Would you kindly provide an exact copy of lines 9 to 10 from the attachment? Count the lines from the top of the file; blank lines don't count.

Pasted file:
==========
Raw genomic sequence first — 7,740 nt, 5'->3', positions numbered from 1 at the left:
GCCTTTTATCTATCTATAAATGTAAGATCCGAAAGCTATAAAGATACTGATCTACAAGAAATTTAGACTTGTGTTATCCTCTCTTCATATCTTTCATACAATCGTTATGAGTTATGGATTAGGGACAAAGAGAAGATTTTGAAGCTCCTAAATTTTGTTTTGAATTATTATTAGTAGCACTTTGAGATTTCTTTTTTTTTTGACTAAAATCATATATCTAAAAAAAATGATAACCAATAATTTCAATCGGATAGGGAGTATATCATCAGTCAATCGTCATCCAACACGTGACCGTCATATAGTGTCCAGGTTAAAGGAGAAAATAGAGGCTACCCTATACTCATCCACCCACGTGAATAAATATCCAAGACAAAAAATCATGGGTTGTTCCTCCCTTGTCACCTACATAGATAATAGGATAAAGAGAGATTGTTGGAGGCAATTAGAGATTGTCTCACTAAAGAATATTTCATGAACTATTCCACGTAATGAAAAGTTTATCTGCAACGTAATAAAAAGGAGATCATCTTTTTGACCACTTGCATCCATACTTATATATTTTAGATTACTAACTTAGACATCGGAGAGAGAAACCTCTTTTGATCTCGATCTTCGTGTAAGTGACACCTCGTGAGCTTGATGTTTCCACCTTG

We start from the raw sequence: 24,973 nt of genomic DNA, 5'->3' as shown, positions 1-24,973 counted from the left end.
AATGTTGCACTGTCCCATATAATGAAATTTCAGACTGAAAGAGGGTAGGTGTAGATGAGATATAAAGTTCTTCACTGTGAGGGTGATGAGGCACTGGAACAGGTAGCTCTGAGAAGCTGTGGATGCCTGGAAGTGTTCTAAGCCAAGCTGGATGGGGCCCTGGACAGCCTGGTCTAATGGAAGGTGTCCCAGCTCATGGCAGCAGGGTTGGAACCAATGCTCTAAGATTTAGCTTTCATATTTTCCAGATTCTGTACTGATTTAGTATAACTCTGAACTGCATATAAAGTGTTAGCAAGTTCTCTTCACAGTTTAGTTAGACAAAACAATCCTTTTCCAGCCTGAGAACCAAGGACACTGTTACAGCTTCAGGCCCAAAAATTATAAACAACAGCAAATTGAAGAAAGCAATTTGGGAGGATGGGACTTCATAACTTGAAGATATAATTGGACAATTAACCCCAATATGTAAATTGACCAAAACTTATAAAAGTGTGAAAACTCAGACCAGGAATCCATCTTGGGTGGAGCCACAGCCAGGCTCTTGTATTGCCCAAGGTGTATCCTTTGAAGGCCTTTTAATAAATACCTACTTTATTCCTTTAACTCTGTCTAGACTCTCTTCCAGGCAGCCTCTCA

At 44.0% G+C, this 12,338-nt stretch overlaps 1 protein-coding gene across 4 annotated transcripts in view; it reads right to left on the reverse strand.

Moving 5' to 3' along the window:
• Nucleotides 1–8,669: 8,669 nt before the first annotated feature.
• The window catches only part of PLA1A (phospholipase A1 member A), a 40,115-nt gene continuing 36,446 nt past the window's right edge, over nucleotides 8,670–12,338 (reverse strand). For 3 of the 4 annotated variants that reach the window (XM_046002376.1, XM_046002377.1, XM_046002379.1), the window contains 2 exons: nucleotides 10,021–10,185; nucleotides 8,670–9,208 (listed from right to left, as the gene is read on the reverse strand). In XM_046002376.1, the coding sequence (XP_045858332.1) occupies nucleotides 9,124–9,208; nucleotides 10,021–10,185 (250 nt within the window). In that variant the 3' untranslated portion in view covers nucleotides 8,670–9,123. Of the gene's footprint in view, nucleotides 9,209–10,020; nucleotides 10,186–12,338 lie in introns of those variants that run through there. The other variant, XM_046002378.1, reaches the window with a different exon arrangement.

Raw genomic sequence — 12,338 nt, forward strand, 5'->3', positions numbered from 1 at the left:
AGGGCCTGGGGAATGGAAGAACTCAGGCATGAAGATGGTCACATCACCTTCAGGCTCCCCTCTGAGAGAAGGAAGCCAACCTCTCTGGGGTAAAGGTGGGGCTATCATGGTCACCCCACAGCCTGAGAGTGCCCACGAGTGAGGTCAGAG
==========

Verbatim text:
Raw genomic sequence — 12,338 nt, forward strand, 5'->3', positions numbered from 1 at the left:
AGGGCCTGGGGAATGGAAGAACTCAGGCATGAAGATGGTCACATCACCTTCAGGCTCCCCTCTGAGAGAAGGAAGCCAACCTCTCTGGGGTAAAGGTGGGGCTATCATGGTCACCCCACAGCCTGAGAGTGCCCACGAGTGAGGTCAGAG